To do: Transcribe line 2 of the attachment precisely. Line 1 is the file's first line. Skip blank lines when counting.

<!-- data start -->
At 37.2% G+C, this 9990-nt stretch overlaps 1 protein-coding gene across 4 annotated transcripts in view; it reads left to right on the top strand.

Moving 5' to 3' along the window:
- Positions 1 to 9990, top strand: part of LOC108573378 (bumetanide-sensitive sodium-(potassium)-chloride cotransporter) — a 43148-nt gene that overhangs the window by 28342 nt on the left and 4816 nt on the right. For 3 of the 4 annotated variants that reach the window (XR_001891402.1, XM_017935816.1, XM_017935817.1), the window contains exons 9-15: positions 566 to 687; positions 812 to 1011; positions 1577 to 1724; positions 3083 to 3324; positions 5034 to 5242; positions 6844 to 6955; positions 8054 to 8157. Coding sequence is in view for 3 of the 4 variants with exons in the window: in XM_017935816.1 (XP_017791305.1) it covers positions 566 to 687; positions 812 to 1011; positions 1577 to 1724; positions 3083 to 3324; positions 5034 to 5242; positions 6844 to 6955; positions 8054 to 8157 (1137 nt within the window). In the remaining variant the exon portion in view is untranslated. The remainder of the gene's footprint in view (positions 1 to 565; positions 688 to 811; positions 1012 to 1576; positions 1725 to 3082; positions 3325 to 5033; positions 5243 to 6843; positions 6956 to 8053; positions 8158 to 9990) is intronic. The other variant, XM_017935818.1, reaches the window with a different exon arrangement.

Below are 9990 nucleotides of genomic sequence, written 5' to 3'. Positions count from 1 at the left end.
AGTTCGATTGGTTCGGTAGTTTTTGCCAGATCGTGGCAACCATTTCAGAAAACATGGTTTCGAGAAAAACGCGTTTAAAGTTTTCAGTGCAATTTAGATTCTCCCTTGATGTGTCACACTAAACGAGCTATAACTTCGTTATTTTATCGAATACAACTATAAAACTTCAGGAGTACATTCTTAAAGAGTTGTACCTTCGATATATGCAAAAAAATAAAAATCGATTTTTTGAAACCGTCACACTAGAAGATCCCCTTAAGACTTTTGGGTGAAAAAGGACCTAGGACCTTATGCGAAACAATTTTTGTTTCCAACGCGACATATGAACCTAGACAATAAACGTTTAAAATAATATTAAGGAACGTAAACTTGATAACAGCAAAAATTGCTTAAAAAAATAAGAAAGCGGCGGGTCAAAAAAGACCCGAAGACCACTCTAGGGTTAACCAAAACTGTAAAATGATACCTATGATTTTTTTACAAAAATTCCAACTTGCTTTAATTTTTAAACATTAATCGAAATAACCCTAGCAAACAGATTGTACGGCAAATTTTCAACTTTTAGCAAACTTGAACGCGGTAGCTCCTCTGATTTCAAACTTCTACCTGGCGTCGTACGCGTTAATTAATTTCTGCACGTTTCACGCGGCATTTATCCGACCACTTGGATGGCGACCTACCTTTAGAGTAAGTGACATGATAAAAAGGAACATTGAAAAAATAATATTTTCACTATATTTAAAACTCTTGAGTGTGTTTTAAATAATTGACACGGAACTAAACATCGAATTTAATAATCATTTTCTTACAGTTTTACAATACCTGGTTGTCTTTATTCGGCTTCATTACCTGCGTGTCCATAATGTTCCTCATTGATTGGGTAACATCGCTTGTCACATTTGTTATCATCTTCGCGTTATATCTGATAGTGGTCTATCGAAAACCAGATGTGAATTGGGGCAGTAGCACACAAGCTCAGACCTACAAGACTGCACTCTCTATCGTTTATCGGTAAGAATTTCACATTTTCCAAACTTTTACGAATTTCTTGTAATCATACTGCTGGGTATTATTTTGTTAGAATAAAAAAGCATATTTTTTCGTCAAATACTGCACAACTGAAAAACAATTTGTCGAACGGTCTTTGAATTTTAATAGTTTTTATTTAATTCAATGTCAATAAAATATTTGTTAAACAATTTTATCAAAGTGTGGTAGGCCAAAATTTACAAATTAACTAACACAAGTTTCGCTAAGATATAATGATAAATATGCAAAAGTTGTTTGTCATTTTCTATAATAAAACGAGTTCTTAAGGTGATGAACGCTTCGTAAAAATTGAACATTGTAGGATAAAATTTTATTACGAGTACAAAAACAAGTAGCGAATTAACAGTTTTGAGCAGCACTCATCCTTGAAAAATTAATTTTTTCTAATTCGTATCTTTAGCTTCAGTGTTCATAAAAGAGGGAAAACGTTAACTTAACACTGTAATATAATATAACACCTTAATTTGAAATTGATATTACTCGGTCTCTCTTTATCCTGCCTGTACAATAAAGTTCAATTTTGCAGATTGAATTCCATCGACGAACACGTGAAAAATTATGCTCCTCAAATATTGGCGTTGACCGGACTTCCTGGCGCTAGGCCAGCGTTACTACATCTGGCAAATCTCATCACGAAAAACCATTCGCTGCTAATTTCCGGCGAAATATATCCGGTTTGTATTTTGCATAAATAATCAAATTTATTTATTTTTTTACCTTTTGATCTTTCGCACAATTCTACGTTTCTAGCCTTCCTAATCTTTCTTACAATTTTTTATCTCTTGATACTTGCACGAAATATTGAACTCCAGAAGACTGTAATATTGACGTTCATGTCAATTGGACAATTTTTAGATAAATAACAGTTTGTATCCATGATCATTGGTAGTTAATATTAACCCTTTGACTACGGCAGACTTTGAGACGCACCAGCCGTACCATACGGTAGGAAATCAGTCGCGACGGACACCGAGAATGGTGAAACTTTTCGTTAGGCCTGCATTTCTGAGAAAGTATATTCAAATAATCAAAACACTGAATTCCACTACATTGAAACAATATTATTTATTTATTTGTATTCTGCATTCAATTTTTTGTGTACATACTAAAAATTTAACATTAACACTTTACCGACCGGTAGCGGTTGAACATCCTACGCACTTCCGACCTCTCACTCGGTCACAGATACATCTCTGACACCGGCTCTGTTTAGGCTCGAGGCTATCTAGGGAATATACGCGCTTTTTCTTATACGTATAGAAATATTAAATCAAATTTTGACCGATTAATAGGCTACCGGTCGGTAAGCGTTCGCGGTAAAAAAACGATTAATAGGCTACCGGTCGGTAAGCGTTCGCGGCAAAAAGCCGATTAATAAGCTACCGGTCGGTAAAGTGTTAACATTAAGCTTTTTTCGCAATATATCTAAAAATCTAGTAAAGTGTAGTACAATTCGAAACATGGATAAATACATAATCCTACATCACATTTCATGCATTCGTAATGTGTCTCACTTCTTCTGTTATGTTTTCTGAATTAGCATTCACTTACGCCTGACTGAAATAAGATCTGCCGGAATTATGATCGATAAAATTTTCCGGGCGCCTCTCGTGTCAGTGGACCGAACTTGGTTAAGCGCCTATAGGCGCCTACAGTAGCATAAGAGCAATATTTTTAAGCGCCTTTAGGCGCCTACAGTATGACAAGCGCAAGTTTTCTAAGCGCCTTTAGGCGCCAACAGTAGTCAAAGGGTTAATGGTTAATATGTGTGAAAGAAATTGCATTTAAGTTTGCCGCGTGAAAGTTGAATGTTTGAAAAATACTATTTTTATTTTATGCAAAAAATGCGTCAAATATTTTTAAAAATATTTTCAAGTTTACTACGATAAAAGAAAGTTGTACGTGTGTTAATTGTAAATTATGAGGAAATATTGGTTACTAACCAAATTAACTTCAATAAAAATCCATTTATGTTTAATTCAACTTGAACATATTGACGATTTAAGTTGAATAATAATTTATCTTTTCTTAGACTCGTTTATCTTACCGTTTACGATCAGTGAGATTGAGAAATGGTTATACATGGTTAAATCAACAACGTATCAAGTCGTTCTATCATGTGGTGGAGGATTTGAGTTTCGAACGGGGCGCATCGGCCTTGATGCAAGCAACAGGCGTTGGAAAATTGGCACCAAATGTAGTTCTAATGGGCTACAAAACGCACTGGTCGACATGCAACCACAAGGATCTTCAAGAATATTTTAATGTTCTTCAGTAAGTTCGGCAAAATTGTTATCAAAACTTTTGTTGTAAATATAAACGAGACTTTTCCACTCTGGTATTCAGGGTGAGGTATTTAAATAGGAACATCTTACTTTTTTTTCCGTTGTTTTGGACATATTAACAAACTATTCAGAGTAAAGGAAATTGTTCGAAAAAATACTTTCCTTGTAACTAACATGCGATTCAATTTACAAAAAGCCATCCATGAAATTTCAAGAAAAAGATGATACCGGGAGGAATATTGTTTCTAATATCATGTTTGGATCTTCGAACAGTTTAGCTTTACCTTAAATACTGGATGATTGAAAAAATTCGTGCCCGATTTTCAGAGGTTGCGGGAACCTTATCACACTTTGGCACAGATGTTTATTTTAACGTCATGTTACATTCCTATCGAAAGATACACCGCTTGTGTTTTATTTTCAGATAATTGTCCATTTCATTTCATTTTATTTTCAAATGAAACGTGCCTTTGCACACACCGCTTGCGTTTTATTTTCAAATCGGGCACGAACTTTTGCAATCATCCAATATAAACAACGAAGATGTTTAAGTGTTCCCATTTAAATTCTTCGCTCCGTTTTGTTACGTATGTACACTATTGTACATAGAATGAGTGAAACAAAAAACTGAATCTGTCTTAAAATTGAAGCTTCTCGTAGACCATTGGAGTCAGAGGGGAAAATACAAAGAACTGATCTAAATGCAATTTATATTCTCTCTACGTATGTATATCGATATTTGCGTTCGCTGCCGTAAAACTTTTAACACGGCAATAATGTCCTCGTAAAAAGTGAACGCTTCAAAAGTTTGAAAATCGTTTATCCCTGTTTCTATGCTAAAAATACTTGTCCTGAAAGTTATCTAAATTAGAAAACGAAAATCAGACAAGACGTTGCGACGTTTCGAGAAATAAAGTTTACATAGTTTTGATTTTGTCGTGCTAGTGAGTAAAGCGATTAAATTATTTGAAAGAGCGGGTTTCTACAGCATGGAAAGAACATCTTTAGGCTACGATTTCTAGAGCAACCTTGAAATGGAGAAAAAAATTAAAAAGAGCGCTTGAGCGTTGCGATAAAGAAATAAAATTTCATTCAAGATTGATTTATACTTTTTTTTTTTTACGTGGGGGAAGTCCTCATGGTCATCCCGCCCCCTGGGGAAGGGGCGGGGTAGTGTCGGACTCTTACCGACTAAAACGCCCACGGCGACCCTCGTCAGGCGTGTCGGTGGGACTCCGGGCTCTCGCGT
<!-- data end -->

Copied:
Moving 5' to 3' along the window: